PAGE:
*[Feature photo above by Samuel Mann, Analytical Engine photo below by Roͬͬ͠͠͡͠͠͠͠͠͠͠͠sͬͬ͠͠͠͠͠͠͠͠͠aͬͬ͠͠͠͠͠͠͠ Menkman, both (CC BY 2.0) via Flickr.]*

An * algorithm* is a set of steps to follow that produce a certain result. Follow the rules carefully, and you will automatically get the correct answer. No thinking required — even a machine can do it.

This photo shows one section of the first true computer, Charles Babbage’s Analytical Engine. Using a clever arrangement of gears, levers, and switches, the machine could crank out the answer to almost any arithmetic problem. Rather, it would have been able to do so, if Babbage had ever finished building the monster.

One of the biggest arguments surrounding the Common Core State Standards in math is when and how to teach the standard algorithms. But this argument is not new. It goes back at least to the late 19th century.

Here is a passage from a book that helped shape my teaching style, way back when I began homeschooling in the 1980s…

### Ruth Beechick on Teaching Abstract Notation

“Understanding this item is the key to choosing your strategy for the early years of arithmetic teaching. The question is: Should you teach abstract notation as early as the child can learn it, or should you use the time, instead, to teach in greater depth in the mental image mode?

“Abstract notation includes writing out a column of numbers to add, and writing one number under another before subtracting it. The digits and signs used are symbols. The position of the numbers is an arbitrary decision of society. They are conventions that adult, abstract thinkers use as a kind of shorthand to speed up our thinking.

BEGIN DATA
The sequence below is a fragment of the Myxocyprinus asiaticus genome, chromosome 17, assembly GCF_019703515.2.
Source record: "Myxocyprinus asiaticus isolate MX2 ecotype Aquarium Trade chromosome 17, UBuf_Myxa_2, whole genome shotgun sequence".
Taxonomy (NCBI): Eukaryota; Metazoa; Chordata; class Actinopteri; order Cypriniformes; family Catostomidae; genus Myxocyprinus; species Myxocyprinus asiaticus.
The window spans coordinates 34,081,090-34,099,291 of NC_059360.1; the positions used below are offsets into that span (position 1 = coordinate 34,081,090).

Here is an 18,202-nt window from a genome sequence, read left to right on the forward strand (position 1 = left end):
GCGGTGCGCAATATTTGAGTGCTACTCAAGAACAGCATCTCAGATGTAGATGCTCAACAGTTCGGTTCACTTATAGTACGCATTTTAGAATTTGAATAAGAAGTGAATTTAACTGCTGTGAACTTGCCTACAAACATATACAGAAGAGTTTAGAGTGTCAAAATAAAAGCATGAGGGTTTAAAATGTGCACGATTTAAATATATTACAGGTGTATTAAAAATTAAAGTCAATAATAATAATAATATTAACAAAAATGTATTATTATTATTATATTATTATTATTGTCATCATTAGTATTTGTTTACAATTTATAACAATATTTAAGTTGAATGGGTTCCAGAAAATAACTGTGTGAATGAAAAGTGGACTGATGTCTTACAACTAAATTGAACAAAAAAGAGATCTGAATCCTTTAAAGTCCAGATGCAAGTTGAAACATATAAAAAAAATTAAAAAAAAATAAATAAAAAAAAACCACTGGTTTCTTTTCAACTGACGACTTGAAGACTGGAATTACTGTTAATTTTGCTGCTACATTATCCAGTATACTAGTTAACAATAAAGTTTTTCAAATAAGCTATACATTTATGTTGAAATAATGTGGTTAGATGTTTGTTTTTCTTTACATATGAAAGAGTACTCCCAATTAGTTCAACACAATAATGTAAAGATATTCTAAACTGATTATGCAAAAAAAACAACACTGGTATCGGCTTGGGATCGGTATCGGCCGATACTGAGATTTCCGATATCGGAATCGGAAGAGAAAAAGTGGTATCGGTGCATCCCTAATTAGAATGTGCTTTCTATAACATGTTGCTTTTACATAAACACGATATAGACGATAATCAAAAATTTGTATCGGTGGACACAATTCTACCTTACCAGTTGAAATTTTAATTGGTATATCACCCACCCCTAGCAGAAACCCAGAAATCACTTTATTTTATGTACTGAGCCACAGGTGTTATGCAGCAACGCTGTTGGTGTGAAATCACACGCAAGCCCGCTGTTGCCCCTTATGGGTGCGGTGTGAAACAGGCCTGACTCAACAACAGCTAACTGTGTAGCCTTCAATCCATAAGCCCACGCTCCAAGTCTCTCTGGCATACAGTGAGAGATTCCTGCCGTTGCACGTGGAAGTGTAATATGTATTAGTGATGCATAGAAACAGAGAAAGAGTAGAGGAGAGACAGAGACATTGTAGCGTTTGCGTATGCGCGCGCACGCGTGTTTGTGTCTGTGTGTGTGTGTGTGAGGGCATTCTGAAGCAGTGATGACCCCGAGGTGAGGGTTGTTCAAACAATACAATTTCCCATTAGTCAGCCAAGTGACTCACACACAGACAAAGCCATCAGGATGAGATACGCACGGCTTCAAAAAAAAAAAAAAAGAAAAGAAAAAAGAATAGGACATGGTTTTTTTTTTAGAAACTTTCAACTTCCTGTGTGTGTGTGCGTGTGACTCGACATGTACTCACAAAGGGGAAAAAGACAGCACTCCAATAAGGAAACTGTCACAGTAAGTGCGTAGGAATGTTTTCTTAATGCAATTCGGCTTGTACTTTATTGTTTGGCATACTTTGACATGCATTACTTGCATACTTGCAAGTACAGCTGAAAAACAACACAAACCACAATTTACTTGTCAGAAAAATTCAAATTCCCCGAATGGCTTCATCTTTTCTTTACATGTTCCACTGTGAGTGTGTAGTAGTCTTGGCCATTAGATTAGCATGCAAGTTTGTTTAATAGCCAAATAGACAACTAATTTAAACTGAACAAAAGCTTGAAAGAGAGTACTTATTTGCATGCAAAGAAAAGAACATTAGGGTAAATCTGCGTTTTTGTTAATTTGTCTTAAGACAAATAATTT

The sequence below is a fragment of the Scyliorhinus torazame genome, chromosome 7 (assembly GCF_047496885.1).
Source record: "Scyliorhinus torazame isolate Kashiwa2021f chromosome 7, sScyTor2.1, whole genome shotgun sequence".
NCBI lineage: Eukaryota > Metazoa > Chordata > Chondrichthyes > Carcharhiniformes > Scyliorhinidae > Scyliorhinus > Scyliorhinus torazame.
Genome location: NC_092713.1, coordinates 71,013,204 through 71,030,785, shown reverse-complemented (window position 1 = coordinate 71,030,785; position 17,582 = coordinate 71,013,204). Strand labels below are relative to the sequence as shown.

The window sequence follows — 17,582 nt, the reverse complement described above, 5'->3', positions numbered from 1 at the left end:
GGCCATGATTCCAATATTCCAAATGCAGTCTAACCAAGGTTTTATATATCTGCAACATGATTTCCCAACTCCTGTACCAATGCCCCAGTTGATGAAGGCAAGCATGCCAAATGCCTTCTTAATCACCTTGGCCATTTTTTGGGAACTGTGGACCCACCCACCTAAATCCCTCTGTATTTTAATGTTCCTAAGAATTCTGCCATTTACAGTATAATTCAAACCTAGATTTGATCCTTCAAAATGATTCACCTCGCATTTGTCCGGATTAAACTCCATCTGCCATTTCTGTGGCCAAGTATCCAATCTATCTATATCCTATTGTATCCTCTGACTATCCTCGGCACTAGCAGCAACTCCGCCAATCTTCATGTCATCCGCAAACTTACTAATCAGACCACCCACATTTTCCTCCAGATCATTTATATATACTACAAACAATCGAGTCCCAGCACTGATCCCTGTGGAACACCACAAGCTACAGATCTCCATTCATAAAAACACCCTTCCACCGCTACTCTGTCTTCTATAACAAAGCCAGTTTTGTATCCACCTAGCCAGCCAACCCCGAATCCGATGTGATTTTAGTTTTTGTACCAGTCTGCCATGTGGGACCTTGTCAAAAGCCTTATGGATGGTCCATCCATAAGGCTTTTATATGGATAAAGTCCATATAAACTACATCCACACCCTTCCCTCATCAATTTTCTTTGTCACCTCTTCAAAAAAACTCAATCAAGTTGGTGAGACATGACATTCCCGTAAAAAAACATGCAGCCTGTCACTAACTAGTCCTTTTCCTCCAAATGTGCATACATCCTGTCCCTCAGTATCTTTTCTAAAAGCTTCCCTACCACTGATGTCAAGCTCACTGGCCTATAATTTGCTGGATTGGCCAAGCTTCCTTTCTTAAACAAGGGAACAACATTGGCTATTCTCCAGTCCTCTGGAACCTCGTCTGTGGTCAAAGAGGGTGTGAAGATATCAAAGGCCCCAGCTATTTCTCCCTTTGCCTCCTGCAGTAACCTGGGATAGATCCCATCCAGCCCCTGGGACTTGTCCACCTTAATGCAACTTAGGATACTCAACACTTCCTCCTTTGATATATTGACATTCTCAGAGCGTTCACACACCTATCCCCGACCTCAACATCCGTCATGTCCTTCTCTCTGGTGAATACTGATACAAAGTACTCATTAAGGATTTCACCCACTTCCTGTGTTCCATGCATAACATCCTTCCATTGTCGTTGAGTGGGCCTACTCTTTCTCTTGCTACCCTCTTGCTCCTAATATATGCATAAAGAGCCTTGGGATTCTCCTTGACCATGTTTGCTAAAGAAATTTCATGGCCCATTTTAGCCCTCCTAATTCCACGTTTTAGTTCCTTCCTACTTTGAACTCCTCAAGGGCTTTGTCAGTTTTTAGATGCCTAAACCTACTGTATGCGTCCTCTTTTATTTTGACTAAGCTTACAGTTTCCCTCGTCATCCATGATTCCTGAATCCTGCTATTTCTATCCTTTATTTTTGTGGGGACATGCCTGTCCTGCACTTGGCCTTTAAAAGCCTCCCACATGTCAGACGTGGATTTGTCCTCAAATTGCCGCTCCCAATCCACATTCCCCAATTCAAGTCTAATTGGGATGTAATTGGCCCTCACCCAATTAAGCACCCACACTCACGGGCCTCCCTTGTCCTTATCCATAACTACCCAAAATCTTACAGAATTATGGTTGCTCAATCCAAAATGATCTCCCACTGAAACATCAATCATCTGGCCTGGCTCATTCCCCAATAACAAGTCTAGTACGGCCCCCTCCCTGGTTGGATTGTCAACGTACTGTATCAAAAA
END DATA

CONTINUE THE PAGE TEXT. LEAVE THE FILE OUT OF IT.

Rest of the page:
“When we teach these to children, we must realize that we simply are introducing them to our abstract tools. We are not suddenly turning children into abstract thinkers. And the danger of starting too early and pushing this kind of work is that we will spend an inordinate amount of time with it. We will be teaching the importance of making straight columns, writing numbers in certain places, and other trivial matters. By calling them trivial, we don’t mean that they are unnecessary.

But they are small matters compared to real arithmetic thinking.

And when she does get to abstractions, she will understand them better. She will not need two or three years of work in primary grades to learn how to write out something like a subtraction problem with two-digit numbers. She can learn that in a few moments of time, if you just wait.”“If you stay with meaningful mental arithmetic longer, you will find that your child, if she is average, can do problems much more advanced than the level listed for her grade. You will find that she likes arithmetic more.

— Ruth Beechick

An Easy Start in Arithmetic (Grades K-3)

(emphasis mine)

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This booklet, short as it is, was one of our math mainstays when our three girls were young, along with Miquon Math. I referred back to it whenever I needed reminding to keep things simple and commonsensical. (The oldest one graduated with a BSc in math last year, so I guess that says something?)

Okay. I have this book. I read it a long time ago right before I started homeschool. I completely agree with this book. I love the hundred chart.

So far, all of my 4 kids like math. We do lots of mental math, some arbitrary, some real life calculations.

It sounds to me like you’ve given them a great foundation!

Thanks, Denise,

Your kids are fortunate to have a mom who wanted to play games with them.

Have you seen the books by Joy Hakim, called “The Story of Science, Aristotle Leads the Way”?( there are 3 science ones).

On pg. 144 there’s hundred chart made by mathematician Rich Schwartz.

I found it on his website:

He has children’s books, too. I think you might like him.🙂

Thank you!

You’re welcome. I’m happy to share what I find that’s extraordinary.